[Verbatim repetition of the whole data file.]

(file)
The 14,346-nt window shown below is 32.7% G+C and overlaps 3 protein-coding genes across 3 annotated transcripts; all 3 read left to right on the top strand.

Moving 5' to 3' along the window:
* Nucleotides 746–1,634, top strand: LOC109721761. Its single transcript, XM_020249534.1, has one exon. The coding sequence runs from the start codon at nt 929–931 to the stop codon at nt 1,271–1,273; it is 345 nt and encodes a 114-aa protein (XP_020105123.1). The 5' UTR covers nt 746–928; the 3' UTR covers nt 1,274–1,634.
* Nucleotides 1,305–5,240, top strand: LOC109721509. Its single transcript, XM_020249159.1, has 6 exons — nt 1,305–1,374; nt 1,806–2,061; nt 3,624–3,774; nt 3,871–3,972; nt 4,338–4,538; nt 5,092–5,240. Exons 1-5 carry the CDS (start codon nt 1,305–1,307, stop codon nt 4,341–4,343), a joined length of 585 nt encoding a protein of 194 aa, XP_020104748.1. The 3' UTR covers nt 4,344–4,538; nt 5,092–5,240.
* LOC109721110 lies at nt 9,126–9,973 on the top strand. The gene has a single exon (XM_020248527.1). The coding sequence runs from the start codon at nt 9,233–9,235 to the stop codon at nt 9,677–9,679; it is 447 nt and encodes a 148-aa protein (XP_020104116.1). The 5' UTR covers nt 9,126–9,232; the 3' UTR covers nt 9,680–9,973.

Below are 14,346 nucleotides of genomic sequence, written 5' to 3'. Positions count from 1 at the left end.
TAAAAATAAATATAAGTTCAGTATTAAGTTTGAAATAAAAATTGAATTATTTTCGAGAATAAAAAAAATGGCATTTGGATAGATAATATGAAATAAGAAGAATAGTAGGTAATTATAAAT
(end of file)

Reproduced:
The 14,346-nt window shown below is 32.7% G+C and overlaps 3 protein-coding genes across 3 annotated transcripts; all 3 read left to right on the top strand.

Moving 5' to 3' along the window:
* Nucleotides 746–1,634, top strand: LOC109721761. Its single transcript, XM_020249534.1, has one exon. The coding sequence runs from the start codon at nt 929–931 to the stop codon at nt 1,271–1,273; it is 345 nt and encodes a 114-aa protein (XP_020105123.1). The 5' UTR covers nt 746–928; the 3' UTR covers nt 1,274–1,634.
* Nucleotides 1,305–5,240, top strand: LOC109721509. Its single transcript, XM_020249159.1, has 6 exons — nt 1,305–1,374; nt 1,806–2,061; nt 3,624–3,774; nt 3,871–3,972; nt 4,338–4,538; nt 5,092–5,240. Exons 1-5 carry the CDS (start codon nt 1,305–1,307, stop codon nt 4,341–4,343), a joined length of 585 nt encoding a protein of 194 aa, XP_020104748.1. The 3' UTR covers nt 4,344–4,538; nt 5,092–5,240.
* LOC109721110 lies at nt 9,126–9,973 on the top strand. The gene has a single exon (XM_020248527.1). The coding sequence runs from the start codon at nt 9,233–9,235 to the stop codon at nt 9,677–9,679; it is 447 nt and encodes a 148-aa protein (XP_020104116.1). The 5' UTR covers nt 9,126–9,232; the 3' UTR covers nt 9,680–9,973.

Below are 14,346 nucleotides of genomic sequence, written 5' to 3'. Positions count from 1 at the left end.
TAAAAATAAATATAAGTTCAGTATTAAGTTTGAAATAAAAATTGAATTATTTTCGAGAATAAAAAAAATGGCATTTGGATAGATAATATGAAATAAGAAGAATAGTAGGTAATTATAAAT